Tin 50mm Lucite Cube

Tin (5).JPG
Tin (5).JPG

Tin 50mm Lucite Cube

385.00

Tin is not the sexiest of elements. It brings to mind solder and pewter tchotchkes the sort slightly senile old ladies like to collect. There's not much you can do to rehabilitate this image. The soft and low-temp melting metal isn't terribly useful. It is, however, not as cheap as the phrase "tin can" might suggest. At $20,000 a ton, tin is four times more expensive than copper and nearly 20 times costlier than aluminum. But still, I think it's fair to say the image of cheapness is firmly ingrained regardless.

This sample may go a little ways in reversing that thinking. At nearly $400 it may be one of the most expensive pure-tin objects for sale anywhere. But this is only because laboratories don't often have flashy websites where you can click to add-to-cart and pay with PayPal. Working typically on government or university contracts (and usually working in government facilities or universities) laboratories will make custom order metal crystals for honestly stupid prices. A one inch lead crystal for $2,000, a six-nines purity manganese one for five or ten thousand. They send out quotes with breathtaking alacrity and on occasion are taken aback if you question the prices... as if paying thousands for a piece of metal that can be balanced on a pinky is perfectly reasonable.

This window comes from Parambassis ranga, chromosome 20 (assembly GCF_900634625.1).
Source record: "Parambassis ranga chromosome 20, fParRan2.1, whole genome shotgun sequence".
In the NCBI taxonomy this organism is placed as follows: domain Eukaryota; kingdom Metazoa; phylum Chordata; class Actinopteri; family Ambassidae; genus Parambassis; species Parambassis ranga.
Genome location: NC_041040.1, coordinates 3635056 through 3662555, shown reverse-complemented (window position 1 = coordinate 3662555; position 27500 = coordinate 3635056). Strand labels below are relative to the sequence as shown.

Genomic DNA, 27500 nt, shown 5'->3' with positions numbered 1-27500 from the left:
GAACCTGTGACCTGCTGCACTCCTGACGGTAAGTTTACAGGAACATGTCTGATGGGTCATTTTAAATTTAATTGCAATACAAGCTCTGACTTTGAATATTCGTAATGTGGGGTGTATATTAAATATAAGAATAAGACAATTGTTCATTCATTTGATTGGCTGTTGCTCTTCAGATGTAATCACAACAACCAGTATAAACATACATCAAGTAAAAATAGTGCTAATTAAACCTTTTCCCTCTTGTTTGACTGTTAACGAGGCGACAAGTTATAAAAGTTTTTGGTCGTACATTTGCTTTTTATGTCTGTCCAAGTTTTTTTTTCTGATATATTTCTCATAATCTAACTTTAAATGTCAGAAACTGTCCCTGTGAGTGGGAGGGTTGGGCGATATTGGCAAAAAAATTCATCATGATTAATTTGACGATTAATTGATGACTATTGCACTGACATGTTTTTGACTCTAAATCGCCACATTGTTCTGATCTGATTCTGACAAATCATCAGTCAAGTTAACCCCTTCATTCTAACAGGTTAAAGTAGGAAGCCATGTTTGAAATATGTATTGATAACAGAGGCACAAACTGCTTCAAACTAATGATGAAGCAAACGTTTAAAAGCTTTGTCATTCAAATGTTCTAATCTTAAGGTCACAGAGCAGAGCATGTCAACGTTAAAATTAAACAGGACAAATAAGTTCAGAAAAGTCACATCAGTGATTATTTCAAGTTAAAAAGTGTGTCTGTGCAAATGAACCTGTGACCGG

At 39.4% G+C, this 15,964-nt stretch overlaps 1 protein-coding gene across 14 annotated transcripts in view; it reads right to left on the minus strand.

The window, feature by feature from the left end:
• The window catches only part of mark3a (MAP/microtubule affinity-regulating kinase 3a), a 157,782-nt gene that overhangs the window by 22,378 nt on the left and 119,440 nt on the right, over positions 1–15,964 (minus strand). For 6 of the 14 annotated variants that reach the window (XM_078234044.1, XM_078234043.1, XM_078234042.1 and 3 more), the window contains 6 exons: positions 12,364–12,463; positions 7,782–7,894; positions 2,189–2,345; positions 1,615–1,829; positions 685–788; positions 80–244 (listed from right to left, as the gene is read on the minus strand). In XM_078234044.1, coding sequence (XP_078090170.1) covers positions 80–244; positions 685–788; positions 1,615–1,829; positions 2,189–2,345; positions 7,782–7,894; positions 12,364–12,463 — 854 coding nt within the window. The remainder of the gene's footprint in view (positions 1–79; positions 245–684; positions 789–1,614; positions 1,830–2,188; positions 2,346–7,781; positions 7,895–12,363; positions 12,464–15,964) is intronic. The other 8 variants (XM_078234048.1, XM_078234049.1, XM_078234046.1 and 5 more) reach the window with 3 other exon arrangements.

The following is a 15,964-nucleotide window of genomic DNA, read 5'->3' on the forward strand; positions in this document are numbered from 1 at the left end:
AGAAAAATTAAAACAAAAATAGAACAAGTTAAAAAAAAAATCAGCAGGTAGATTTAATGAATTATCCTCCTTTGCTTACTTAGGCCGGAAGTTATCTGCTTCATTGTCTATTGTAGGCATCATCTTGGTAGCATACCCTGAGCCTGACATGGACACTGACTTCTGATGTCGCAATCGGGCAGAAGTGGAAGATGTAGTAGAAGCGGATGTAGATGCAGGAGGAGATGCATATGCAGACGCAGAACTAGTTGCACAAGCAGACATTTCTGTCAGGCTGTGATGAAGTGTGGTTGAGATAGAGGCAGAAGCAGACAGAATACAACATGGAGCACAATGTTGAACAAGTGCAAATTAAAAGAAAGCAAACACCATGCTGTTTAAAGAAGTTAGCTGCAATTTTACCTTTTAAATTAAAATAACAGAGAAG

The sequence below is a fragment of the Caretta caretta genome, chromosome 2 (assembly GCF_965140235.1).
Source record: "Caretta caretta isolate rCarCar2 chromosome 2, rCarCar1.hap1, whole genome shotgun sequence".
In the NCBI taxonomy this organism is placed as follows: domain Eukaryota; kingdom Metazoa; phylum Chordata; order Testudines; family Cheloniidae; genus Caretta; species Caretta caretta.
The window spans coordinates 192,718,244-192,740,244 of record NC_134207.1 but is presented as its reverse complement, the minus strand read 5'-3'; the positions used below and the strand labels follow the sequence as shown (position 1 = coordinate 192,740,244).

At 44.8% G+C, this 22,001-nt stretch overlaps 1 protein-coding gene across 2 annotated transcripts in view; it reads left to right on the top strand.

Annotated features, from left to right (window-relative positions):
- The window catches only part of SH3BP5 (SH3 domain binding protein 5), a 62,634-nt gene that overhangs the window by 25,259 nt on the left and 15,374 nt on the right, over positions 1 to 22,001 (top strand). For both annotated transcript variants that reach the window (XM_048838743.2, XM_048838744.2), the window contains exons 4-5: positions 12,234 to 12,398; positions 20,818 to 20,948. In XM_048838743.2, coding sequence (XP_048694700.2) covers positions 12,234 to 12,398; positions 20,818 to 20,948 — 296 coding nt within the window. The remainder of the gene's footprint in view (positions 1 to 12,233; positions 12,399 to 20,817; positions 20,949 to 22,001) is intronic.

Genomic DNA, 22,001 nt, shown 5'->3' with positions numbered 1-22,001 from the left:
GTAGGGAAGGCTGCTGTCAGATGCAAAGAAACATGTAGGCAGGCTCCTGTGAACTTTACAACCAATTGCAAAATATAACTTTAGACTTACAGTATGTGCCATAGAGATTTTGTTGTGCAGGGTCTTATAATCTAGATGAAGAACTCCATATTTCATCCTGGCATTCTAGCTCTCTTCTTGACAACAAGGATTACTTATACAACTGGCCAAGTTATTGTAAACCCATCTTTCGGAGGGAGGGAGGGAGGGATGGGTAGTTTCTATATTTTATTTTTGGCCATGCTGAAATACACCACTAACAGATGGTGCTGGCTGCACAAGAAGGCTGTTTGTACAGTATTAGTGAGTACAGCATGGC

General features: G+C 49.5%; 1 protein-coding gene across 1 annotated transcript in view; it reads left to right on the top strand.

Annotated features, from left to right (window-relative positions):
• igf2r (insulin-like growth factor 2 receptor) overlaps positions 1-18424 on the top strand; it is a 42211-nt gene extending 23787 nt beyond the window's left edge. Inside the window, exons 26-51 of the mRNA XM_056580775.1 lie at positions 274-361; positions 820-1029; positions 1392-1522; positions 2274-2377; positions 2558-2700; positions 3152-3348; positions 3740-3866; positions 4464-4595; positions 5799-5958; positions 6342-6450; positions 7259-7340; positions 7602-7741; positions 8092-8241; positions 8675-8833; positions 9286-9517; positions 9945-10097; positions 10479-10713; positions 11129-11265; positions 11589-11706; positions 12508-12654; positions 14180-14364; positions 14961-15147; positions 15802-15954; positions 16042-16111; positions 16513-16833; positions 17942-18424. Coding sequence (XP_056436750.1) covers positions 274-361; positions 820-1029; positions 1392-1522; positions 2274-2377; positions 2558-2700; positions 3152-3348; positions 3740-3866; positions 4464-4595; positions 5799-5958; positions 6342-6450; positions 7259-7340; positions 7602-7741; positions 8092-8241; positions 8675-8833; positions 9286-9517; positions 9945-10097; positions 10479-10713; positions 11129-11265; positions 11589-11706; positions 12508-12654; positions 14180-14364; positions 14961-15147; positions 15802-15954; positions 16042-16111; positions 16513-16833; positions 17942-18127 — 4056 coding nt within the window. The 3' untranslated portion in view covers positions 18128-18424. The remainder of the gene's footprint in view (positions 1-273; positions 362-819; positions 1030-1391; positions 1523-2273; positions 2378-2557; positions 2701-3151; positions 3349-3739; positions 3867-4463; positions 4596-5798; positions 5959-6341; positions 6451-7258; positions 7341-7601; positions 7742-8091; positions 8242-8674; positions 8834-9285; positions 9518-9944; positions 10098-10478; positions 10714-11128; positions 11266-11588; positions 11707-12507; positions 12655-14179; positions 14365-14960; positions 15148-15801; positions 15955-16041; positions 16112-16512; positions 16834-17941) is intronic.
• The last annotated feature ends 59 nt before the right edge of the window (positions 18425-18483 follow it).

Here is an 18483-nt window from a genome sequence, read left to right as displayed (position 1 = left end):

Comparatively speaking that makes this beautiful monoscrystalline specimen of tin a bargain. At "only" 99.99% purity it is just barely pure enough for one of these labs to bother working with something so - basically - dirty and impure! They'd much rather offer you one in the six nines or above forgetting that these cubes are bound for customers who for the most part don't have money trees growing out in the backyard.

In any case, this is one fine lookin' piece with a shimmering surface criss-crossed with jewel-like patches intersecting each other. Weight is about 20 grams.

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